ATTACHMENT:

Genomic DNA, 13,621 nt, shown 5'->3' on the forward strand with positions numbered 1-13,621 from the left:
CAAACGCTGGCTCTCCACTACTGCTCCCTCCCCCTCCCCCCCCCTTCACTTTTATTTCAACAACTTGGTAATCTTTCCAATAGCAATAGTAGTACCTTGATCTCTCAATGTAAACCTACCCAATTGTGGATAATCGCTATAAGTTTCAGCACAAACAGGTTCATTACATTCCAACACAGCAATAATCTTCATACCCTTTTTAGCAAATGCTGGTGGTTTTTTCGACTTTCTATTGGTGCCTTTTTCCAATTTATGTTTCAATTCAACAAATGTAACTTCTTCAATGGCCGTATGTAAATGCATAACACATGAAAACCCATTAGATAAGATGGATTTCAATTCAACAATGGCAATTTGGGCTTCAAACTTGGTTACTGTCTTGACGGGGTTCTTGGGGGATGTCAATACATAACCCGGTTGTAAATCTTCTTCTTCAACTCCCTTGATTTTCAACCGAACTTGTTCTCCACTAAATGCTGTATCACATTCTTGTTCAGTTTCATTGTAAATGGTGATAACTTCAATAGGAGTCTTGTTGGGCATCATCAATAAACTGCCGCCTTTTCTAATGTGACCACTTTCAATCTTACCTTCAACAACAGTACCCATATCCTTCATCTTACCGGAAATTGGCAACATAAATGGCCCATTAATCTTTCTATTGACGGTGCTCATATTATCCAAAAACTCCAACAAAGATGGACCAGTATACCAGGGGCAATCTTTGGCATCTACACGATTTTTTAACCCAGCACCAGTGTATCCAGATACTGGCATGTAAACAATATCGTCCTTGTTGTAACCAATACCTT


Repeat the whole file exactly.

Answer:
Genomic DNA, 13,621 nt, shown 5'->3' on the forward strand with positions numbered 1-13,621 from the left:
CAAACGCTGGCTCTCCACTACTGCTCCCTCCCCCTCCCCCCCCCTTCACTTTTATTTCAACAACTTGGTAATCTTTCCAATAGCAATAGTAGTACCTTGATCTCTCAATGTAAACCTACCCAATTGTGGATAATCGCTATAAGTTTCAGCACAAACAGGTTCATTACATTCCAACACAGCAATAATCTTCATACCCTTTTTAGCAAATGCTGGTGGTTTTTTCGACTTTCTATTGGTGCCTTTTTCCAATTTATGTTTCAATTCAACAAATGTAACTTCTTCAATGGCCGTATGTAAATGCATAACACATGAAAACCCATTAGATAAGATGGATTTCAATTCAACAATGGCAATTTGGGCTTCAAACTTGGTTACTGTCTTGACGGGGTTCTTGGGGGATGTCAATACATAACCCGGTTGTAAATCTTCTTCTTCAACTCCCTTGATTTTCAACCGAACTTGTTCTCCACTAAATGCTGTATCACATTCTTGTTCAGTTTCATTGTAAATGGTGATAACTTCAATAGGAGTCTTGTTGGGCATCATCAATAAACTGCCGCCTTTTCTAATGTGACCACTTTCAATCTTACCTTCAACAACAGTACCCATATCCTTCATCTTACCGGAAATTGGCAACATAAATGGCCCATTAATCTTTCTATTGACGGTGCTCATATTATCCAAAAACTCCAACAAAGATGGACCAGTATACCAGGGGCAATCTTTGGCATCTACACGATTTTTTAACCCAGCACCAGTGTATCCAGATACTGGCATGTAAACAATATCGTCCTTGTTGTAACCAATACCTT